It’s Ruvalcaba time, or else
Reaching the crossroads of a career doesn’t normally occur in fight No. 2, but lightweight boxer Simon Ruvalcaba sees it that way after losing his pro debut.
The 23-year-old South Lake Tahoe boxer says he must beat Justo Almazan in their rematch Friday at Harrah’s Lake Tahoe or he’ll become a fighter he despises.
“If I win, it’s expected, but if I were to lose I’d be losing my status on the business side of boxing,” Ruvalcaba said. “If I go down to 0-2 I’m going to lose the label of prospect and be given the label of opponent. I would really have to think if I’d want to be an opponent.”
The four-round lightweight bout is part of a seven-fight card that ends Harrah’s Lake Tahoe’s 11-year absence from boxing. The card is headlined by 10-round bouts between lightweights Efren Hinojosa (22-0) and Ivan Robinson (30-5-1) and junior middleweights Carlos Bojorquez (15-2-5) and Adrian Sanchez (10-1).
Ruvalcaba lost a decision to Almazan last month in Vallejo, Calif. Trainer Juan Torres is making sure his pupil realizes he needs to get busier to win the rematch.
“He has to beat this guy. There are no ifs, ors or buts,” Torres said. “He had everything to win his first fight, but he didn’t win it. He froze. It has everything to do with going from the minor leagues to the pros. He has to be aggressive and trade punches with him and give the 2 for 1.
“We just have to go in there with a different mentality. He can beat this guy, but he has to believe that he can do it.”
Almazan has an unspectacular 4-15-1 record, but his experience seemed to get the better of Ruvalcaba the first time.
“This guy is hard to stop so I’m just going to do my thing,” Ruvalcaba said. “We’re expecting another distance fight, and I just plan on being the busier guy.”
Several factors are working in Ruvalcaba favor this time:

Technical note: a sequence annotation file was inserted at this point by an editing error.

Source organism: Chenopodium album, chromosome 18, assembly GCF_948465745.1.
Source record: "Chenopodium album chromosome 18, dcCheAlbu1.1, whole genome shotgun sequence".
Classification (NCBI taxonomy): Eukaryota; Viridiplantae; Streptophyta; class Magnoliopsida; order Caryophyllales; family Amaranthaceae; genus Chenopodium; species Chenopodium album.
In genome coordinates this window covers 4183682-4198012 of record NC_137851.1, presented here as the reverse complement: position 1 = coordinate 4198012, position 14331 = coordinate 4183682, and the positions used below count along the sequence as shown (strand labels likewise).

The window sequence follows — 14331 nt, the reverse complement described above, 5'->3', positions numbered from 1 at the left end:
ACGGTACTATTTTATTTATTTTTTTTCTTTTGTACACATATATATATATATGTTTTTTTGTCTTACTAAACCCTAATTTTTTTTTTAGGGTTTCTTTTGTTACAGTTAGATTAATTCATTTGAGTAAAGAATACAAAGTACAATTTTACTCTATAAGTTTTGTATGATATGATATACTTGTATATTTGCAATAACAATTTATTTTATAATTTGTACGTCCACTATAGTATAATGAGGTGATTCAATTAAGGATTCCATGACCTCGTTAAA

— He’ll have the hometown support that Torres used to thrive on during his boxing and kickboxing careers.
— The weight limit has been bumped up from 135 to 137 pounds, keeping Ruvalcaba from stressing the weigh-in.
— He’ll be fighting Almazan above 6,000 feet – an altitude that Almazan may find difficult adjusting to. He arrived at Stateline just two days before the fight.
— Thunderstorms are in the forecast. The last time Ruvalcaba fought during one he captured the South Korea championship while in the Army.
— Plus Ruvalcaba wants to prove that his debut was a anomaly.
“I’m looking forward to a good performance and redeeming myself,” he said. “I didn’t really impress anybody, whether it was family or the business side of boxing. I want to show that I’m not just a gym fighter.”
Bojorquez will also have plenty of fans on his side. The former Placerville resident upset Pernell Whitaker in his previous fight, separating ‘Sweetpea’s” shoulder in the fourth round to earn the technical knockout.
“I love Lake Tahoe. I used to work construction here on the weekends,” Bojorquez said. “I have good people here who are coming to see me.”
Bojorquez has fought more than twice as much as his opponent. But Sanchez reportedly is a strong, athletic fighter who pitched minor league ball for the Chicago Cubs.
The main event features one of the most active punchers in the fight game today in Hinojosa against a veteran in Robinson who is capable of dealing the Mexico City fighter his first defeat.
“Hinojosa and Robinson is as good of a lightweight match as you could make,” said promoter Don Chargin.
Doors open at 5:30 p.m., with the first bout set for 6 p.m. Premium seats are $75 apiece, with remaining tickets selling for $35.
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